17 October 2015

I want to understand the linux kernel IO path, by setup gdb debugging and step-by-step trace.

Build Kernel

First I start up a centos 7 VM, which is my debug target, and built the kernel. To build custom centos 7 kernel, I followed the official guide. Remember to change kernel identifier in step 4.

Kernel source will be at ~/rpmbuild/BUILD/kernel-*/linux-*/. Kernel config is copied from existing OS /boot/config-uname -r`. Make sure below config options are enabled

It took me 3 hours to build kernel and 6GB disk space, put aside the time to install rpm. After it finishes, reboot, grub into the second <your-kernel-identifier>.*.debug kernel. It is the kernel you just built. If you want to debug kernel from boot, in grep press e and append kernel option kgdbwait kgdboc=ttyS0,115200. Then the kenrel will suspend before boot and wait for your gdb connection. Otherwise, the kernel boots normally. Then input below in shell to trigger a debug session. Note that I’m using serial port ttyS0 to connect debug target and debug host.

echo ttyS0 > /sys/module/kgdboc/parameters/kgdboc
echo g > /proc/sysrq-trigger

The debug target should be suspended and wait for your gdb connection now. To connect, input below in your debug host VM. My debug host VM is a fedora VM with graphic desktop. The debug host VM should already have kernel source and vmlinux from where you built kernel.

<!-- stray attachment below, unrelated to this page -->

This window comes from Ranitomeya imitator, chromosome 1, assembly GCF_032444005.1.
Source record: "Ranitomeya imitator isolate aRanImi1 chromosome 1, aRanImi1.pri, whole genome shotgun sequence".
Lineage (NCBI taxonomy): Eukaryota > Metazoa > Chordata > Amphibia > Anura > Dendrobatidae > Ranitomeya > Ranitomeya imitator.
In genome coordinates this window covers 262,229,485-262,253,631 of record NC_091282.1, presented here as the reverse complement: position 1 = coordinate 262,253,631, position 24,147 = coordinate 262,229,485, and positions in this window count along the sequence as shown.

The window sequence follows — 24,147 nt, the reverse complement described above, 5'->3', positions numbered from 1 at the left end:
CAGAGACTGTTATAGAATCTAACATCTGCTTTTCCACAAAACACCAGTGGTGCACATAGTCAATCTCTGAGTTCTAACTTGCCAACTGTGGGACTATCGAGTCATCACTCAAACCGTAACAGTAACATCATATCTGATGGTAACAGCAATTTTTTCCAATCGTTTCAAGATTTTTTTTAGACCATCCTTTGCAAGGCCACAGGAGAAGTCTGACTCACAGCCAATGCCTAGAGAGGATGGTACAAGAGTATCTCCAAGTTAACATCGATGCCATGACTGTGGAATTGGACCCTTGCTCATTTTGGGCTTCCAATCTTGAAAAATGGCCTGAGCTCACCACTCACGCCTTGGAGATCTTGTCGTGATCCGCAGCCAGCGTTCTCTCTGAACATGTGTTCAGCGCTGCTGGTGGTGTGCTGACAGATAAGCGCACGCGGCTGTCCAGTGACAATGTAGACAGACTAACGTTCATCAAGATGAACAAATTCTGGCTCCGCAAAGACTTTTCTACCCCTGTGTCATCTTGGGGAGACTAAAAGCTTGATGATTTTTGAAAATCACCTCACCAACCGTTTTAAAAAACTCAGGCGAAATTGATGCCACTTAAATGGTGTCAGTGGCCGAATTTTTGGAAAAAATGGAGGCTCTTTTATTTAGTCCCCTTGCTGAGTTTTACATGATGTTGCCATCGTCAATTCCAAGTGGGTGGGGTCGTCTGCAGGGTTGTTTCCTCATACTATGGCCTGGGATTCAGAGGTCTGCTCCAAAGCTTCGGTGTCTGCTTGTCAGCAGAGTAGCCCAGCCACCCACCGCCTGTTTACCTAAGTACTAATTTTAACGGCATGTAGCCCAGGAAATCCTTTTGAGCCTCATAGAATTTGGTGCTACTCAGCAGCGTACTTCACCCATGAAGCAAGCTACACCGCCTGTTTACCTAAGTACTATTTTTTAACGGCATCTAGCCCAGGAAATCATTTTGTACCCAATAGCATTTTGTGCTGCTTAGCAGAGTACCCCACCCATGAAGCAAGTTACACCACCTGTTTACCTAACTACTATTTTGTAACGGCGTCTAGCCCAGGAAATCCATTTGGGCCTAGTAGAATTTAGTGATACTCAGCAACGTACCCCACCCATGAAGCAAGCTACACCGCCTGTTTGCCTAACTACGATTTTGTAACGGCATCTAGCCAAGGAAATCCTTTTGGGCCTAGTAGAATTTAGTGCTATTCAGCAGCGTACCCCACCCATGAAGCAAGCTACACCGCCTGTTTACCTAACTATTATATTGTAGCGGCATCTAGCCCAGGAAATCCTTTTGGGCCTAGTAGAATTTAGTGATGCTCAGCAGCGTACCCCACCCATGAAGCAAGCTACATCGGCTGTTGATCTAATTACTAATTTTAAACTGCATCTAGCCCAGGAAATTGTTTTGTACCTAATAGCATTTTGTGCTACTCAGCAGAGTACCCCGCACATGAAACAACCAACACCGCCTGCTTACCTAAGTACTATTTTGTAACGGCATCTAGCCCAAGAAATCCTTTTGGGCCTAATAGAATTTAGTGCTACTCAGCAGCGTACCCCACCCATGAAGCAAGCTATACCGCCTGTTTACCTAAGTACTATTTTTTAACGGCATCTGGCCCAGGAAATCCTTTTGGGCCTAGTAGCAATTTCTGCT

$ cd <kernel-source-dir>
$ cat gdbinit
set serial baud 115200
target remote /dev/ttyS0
$ gdb -x gdbinit vmlinux

The debug session should begin now. For complete guide, see my blog and find “Debug via Serial Port”. I tried to setup Eclipse CDT + gdb remote debugging on my debug host VM. But it never worked. So I stick to gdb in shell commandline.

A Program to Generate IO Writes

To generate IO writes, I wrote a program. There is only one C file which name is loop_write.c. It loops per several seconds to write something into a file, report its file descriptor fd and flushes. It flushes so that the writes would enter deeper block layer rather than stuck in kernel page cache. Below is my program

# my loop_write.c to generate writes periodically to fs
#include <stdio.h>
#include <string.h>
#include <stdlib.h>
#include <unistd.h>
#include <time.h>

int main() {
    FILE* fp = NULL;
    int fd = 0;
    char templ[] = "Hello world I'm printing something here. Date = %u\n";
    unsigned int now = 0;
    int count = 0;

    fp = fopen("test.txt","at+");
    if (NULL == fp) {
        printf("Open file failed.\n");

    fd = fileno(fp);
    if (fd < 0) {
        printf("Cannot get fd.\n");
    printf("The file fd = %d\n", fd);
    fprintf(fp, "\nThe file fd = %d\n", fd);

    while (1) {
        now = (unsigned)time(NULL);
        fprintf(fp, templ, now);
        printf(templ, now);

        fflush(fp);    // flush only the FILE* level
        printf("Flush the FILE* level.\n");
        if (count % 5 == 0) {   
            fsync(fd);    // tell OS to flush data to disk
            printf("Flush the OS level.\n");

    return 0;

Trace into the Rabbit Hole

Next I will start tracing into kernel IO path. My kernel version is 3.10.0-229.1.2.el7.centos.local_20151002.x86_64.debug. The most helpful material is the linux kernel IO stack diagram from Wikipedia.

Linux Kernel IO Stack

Preparation steps

# on debug host VM, copy the kernel executable
$ cd <kenrel-souce-dir>
$ scp <debug-target>:~/rpmbuild/BUILD/kernel-3.10.0-229.1.2.el7/linux-3.10.0-229.1.2.el7.centos.local_20151007.x86_64/vmlinux

# on debug target VM, prepare the xfs module for gdb (since my loop_write.c writes to xfs)